Friday, September 16, 2011

A New GIRM

Seeing the title of my article today, English professors might shudder at my spelling while health care professionals might worry about the latest challenge to public health. Liturgists, however, would know that I am referring to a specific text: the General Instruction for the Roman Missal. The ordinary reaader, I imagine, simply wonders what this is all about.

A bit of history is in order. Between 1962 and 1965, the Bishops of the world gathered for a series of meetings known as the Second Vatican Council. One of their most famous decisions was to reform the liturgy, which had been practically untouched since the Council of Trent in the sixteenth century. A new order of Mass was therefore prepared for Roman Catholics under the direction of Pope Paul VI. The Roman Missal of 1970 contains both the directions for celebrating Mass and the texts do be used during its celebration. Some directions are dispersed throughout the Missal, though many are gathered together in an introduction, the GIRM. It explains in fine detail the actions and postures of the various actors in the liturgy: priests, deacons, acolytes and servers, readers and cantors, and the whole assembly. It also gives pastoral and theological considerations to these roles and to the meaning of their actions. More than a “recipe book” for the Mass, the GIRM is a compendium of wisdom and insight on the meaning and enactment of the central action in the Roman Catholic liturgy.

Forty years after the beginning of the Council, in 2002, a new edition of the GIRM was published coinciding with a final revision of the texts of the Mass. At the same time, the Vatican issued new guidelines to be followed in translating these texts from their original Latin. It took nearly a decade for the English-speaking bishops of the world to direct and approve this translation, which will be implemented in Canada on November 27th of this year, the first Sunday of Advent.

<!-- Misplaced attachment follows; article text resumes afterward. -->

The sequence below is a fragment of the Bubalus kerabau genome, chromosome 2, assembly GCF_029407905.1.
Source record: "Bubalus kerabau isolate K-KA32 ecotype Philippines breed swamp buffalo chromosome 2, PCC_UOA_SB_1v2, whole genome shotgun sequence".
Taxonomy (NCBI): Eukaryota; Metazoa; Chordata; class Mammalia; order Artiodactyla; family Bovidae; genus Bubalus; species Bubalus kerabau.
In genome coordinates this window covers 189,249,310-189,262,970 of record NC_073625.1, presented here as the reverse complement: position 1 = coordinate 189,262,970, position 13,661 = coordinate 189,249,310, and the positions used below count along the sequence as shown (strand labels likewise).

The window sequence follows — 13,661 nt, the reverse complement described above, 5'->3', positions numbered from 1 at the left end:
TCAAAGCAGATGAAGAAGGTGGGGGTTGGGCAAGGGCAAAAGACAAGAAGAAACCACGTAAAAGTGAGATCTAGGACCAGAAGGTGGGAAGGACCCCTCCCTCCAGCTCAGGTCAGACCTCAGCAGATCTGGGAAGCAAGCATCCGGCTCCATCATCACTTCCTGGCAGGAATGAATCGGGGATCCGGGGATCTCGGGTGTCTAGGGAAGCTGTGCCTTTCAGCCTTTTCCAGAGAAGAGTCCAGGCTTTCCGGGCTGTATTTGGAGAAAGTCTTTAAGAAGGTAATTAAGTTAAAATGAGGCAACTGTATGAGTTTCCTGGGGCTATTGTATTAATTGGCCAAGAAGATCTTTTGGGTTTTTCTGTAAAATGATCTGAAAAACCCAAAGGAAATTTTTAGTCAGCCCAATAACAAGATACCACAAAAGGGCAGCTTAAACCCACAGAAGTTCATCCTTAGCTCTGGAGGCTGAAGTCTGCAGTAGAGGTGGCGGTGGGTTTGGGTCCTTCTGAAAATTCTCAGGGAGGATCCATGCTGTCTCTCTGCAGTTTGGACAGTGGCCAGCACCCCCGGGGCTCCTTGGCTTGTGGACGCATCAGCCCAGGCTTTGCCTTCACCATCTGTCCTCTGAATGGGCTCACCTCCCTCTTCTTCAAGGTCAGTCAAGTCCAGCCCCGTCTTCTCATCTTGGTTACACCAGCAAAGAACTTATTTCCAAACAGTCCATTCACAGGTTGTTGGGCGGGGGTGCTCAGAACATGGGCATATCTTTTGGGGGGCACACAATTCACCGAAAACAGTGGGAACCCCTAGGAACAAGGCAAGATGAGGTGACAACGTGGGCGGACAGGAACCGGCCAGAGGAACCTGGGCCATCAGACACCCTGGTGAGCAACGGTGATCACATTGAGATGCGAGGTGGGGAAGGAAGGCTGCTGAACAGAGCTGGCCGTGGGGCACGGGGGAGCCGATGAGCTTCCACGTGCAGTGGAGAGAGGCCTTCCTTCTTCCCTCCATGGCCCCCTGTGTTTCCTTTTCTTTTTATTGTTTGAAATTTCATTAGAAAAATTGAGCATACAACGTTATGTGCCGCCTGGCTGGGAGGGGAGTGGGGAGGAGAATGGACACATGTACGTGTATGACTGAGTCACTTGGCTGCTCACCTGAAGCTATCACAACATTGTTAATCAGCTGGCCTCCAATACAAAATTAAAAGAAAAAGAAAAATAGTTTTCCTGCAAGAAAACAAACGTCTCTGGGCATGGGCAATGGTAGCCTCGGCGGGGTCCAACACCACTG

Most Catholics will naturally have enough of a challenge coping with the new translation, which will require relearning the responses to the priest’s greetings and prayers. They will probably not notice the slight changes incorporated in the liturgical action as required by the new GIRM. These changes are meant to foster greater unity throughout the Roman Catholic world; to promote a more meditative and prayerful celebration; to further clarify the various roles in the Mass; and to encourage the full, conscious and active participation of all the faithful in the liturgy.

For example, the new GIRM calls for a moment of silence after each of the readings and after the homily, to give time to ponder and reflect on what has been heard. It stipulates uniformity of posture during the Eucharistic prayer: in Canada, as a rule, we will all kneel during the consecration of the bread and wine. It invites the faithful to make a gesture of respect when approaching communion: in Canada, we will bow our heads before receiving. It emphasizes congregational singing at Sunday Mass. It allows the priest to preach from whichever place in the church is best to be heard and understood. It gives more prominence to the Book of the Gospels.

These are not radical changes, but rather simple adjustments that will help all parishes achieve a common goal: to celebrate the Lord’s death and resurrection in a way that is fitting and worthy, and to so enter more deeply into communion with the Lord of Life.

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